Like our other classes, the Advanced Writing Class taught by NYU Gallatin Professor June Foley continued online this spring and recently had their final class of the school year, a screen shot of which is above. Thank you to June, her student assistants Kristi and James, and her students for persisting through these tough times. Below is a story by Afroza Yasmin about her experience with coronavirus which will be included in the upcoming writing class collection:

My Days of Coronavirus

Afroza Yasmin

From the beginning, we were very alert about Covid-19. When people couldn’t find masks, gloves, or hand sanitizers in the grocery store in my neighborhood, I had already collected these necessary items, including disinfecting wipes, alcohol, hand soaps, etc.

In early March, my daughter came home from medical school in Pennsylvania during spring break. One day, she started reading online about the coronavirus. At that time, the first few cases had started in the Bronx, Harlem, and Westchester. She told me that this virus would go into every household. So she advised that I go shopping right away, to buy those kinds of things. I realized that maybe two years ago, Jon, my teacher at University Settlement, showed the film Contagion in class. So I thought this virus was going to spread like the pandemic in the movie. I was shocked and fearful, so I ran to the supermarket, bought those items and also bought some groceries from the grocery store.

Then we stayed home as much as possible. Sometimes, my husband would take some of the food and give it to his family, friends, and our neighbors though drive-in. When he went outside, he always wore a mask and gloves. At that time, our daughter had exams, so she went back to Pennsylvania.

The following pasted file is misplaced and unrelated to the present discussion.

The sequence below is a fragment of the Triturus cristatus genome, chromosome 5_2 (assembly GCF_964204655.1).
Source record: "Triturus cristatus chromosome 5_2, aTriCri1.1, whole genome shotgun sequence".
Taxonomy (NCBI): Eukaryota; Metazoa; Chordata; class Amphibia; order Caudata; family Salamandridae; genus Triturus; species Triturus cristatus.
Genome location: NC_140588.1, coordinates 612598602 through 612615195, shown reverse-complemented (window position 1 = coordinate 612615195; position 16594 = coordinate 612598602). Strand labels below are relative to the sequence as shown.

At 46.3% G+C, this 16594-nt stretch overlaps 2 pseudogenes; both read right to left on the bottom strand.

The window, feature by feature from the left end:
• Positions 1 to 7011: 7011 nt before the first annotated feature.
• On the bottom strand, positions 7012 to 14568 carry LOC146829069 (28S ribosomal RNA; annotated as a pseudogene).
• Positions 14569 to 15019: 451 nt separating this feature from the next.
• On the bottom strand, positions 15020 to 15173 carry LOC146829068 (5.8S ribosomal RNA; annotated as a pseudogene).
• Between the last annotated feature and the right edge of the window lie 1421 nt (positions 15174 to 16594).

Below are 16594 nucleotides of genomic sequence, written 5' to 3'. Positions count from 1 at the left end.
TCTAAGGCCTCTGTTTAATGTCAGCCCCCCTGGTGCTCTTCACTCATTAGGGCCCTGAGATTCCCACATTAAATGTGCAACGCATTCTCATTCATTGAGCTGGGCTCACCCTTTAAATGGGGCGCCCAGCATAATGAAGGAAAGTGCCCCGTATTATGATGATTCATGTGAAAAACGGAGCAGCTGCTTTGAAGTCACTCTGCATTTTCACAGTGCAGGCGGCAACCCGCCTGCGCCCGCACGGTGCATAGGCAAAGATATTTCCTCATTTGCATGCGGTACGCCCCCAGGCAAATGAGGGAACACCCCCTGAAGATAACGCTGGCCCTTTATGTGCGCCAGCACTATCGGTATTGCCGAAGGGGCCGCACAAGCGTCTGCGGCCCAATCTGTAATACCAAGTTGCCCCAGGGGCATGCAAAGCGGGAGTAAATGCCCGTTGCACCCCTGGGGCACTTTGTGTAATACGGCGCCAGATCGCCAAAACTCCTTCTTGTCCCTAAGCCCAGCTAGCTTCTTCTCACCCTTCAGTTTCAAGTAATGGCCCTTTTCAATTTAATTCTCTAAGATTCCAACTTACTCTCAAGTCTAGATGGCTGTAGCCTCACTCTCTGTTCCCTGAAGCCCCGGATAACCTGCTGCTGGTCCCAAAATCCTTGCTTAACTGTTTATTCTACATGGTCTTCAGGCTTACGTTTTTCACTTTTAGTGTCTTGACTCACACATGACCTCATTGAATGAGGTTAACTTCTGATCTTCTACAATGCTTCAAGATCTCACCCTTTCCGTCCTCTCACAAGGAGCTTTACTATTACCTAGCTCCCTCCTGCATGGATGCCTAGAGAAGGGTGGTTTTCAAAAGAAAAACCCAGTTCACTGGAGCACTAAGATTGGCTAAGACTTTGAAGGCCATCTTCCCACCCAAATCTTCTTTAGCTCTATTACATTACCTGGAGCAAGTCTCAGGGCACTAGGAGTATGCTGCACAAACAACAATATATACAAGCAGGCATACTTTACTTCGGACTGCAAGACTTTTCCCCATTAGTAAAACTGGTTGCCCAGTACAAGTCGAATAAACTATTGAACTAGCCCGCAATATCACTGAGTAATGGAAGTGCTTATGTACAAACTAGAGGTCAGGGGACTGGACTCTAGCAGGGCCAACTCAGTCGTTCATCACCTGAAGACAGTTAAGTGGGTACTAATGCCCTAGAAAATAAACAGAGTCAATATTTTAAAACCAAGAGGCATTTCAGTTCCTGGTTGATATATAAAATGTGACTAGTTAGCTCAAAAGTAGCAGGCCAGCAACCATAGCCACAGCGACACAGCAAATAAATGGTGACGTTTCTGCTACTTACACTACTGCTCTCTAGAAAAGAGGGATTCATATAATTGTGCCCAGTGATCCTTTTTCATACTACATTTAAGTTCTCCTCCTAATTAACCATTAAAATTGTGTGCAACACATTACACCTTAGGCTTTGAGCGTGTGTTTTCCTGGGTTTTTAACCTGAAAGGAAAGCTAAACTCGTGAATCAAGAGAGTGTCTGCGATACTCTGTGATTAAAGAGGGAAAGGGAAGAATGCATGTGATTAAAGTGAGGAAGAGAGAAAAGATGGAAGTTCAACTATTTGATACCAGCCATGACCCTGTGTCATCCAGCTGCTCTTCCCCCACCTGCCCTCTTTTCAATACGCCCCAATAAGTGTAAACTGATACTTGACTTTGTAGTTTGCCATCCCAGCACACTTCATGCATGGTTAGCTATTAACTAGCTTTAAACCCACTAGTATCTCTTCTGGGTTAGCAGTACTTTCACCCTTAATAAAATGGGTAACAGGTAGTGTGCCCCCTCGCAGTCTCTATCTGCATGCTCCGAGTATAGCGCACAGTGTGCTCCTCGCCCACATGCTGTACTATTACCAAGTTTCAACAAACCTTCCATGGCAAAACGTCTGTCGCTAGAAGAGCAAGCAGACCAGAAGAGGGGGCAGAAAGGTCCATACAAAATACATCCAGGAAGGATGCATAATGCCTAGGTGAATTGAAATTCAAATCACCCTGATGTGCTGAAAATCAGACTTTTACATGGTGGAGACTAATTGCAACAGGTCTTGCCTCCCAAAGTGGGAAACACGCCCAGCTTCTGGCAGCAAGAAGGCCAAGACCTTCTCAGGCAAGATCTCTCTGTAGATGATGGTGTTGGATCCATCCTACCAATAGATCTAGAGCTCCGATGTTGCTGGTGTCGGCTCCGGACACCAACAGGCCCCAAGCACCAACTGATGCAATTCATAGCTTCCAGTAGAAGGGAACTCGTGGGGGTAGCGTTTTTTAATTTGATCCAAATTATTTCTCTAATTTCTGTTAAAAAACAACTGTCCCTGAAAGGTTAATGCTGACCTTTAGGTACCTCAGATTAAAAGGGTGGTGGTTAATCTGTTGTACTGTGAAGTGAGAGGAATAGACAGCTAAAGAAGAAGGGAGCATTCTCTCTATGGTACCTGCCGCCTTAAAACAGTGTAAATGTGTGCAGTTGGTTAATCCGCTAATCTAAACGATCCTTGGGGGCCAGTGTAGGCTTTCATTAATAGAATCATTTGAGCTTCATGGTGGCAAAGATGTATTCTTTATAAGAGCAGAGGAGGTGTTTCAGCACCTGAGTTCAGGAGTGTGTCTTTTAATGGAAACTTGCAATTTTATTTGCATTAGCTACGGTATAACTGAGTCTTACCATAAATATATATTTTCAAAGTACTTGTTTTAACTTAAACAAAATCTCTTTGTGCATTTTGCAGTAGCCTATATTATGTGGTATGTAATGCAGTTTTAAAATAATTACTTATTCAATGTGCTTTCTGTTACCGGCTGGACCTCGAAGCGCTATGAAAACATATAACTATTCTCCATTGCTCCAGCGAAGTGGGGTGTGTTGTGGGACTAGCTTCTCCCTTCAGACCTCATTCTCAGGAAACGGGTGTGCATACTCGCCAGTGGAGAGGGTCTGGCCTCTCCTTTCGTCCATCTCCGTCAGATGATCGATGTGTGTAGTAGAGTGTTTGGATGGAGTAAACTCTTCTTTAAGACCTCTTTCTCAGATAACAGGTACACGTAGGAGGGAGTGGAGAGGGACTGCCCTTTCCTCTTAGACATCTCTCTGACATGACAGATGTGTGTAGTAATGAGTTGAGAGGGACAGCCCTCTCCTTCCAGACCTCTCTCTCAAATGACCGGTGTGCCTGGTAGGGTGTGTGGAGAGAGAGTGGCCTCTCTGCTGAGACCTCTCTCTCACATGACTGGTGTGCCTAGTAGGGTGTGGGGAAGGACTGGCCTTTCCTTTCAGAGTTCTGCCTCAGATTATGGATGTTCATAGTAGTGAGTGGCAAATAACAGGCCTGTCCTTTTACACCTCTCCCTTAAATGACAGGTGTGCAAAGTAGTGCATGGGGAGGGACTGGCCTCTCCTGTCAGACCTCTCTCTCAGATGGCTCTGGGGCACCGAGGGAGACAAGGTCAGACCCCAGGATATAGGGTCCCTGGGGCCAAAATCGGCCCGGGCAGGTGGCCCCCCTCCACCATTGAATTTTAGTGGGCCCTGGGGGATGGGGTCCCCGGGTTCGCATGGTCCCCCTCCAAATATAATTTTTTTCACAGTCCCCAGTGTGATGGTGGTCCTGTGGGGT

A few days later, in the middle of March, my husband was sick. He had a high fever, coughing, and a light breathing problem. Then, after a few days, our two sons and I were also sick. We didn’t take a test, but we looked online, and we had symptoms of the coronavirus, so we made some video calls with our doctors. They gave us cough medicines and antibiotics and also advised us that we had to stay home for two weeks. We took the medicines. My sons and I felt a little better, but my husband didn’t recover; his symptoms kept coming back.

I know these kinds of symptoms. Sometimes the medicine doesn’t work, so we decided that we would do some homemade therapy, like warm water with lemon and honey, clove powder and black seed powder, and also some ground ginger, cinnamon, cloves, black seeds, and cardamom, made into a drink, like tea. We drank this at least two times a day. Also, I put a pot of steaming water into my bed and we covered ourselves with blankets at least three times a day. This type of treatment uses breathing exercises of inhaling and exhaling with hot boiling water. In addition, we gargled three times a day, with some salt or alcohol in a glass of hot water. After those kinds of treatments, everybody was recovering.

Now it is the month of Ramadan. We are fasting and enjoying it. Now we stay home as much as possible. We have to be grateful that we are all still breathing and active. Every now and then, I go outside my apartment, and I hear the sound of sirens coming from the ambulances on every corner. But there is still hope. I hope everybody enjoys a happy and healthy life at this moment. Stay safe and be strong in this crisis.